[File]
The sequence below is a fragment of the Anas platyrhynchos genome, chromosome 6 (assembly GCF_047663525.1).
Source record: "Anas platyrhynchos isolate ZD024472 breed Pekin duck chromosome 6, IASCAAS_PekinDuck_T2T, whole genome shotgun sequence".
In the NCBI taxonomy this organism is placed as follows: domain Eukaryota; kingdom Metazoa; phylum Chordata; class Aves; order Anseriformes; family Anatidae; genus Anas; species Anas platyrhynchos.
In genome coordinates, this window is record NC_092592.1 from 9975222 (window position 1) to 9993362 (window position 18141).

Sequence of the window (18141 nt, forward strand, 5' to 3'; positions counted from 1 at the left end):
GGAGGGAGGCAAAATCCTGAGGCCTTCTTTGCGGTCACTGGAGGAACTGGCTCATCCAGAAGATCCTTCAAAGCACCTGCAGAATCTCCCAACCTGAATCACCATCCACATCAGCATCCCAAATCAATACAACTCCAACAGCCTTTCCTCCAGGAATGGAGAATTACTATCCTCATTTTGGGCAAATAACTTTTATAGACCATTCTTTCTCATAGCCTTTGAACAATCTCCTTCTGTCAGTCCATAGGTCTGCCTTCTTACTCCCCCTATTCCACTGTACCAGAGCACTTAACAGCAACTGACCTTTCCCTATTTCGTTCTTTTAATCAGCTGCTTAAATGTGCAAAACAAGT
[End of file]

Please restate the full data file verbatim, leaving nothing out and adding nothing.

The sequence below is a fragment of the Anas platyrhynchos genome, chromosome 6 (assembly GCF_047663525.1).
Source record: "Anas platyrhynchos isolate ZD024472 breed Pekin duck chromosome 6, IASCAAS_PekinDuck_T2T, whole genome shotgun sequence".
In the NCBI taxonomy this organism is placed as follows: domain Eukaryota; kingdom Metazoa; phylum Chordata; class Aves; order Anseriformes; family Anatidae; genus Anas; species Anas platyrhynchos.
In genome coordinates, this window is record NC_092592.1 from 9975222 (window position 1) to 9993362 (window position 18141).

Sequence of the window (18141 nt, forward strand, 5' to 3'; positions counted from 1 at the left end):
GGAGGGAGGCAAAATCCTGAGGCCTTCTTTGCGGTCACTGGAGGAACTGGCTCATCCAGAAGATCCTTCAAAGCACCTGCAGAATCTCCCAACCTGAATCACCATCCACATCAGCATCCCAAATCAATACAACTCCAACAGCCTTTCCTCCAGGAATGGAGAATTACTATCCTCATTTTGGGCAAATAACTTTTATAGACCATTCTTTCTCATAGCCTTTGAACAATCTCCTTCTGTCAGTCCATAGGTCTGCCTTCTTACTCCCCCTATTCCACTGTACCAGAGCACTTAACAGCAACTGACCTTTCCCTATTTCGTTCTTTTAATCAGCTGCTTAAATGTGCAAAACAAGT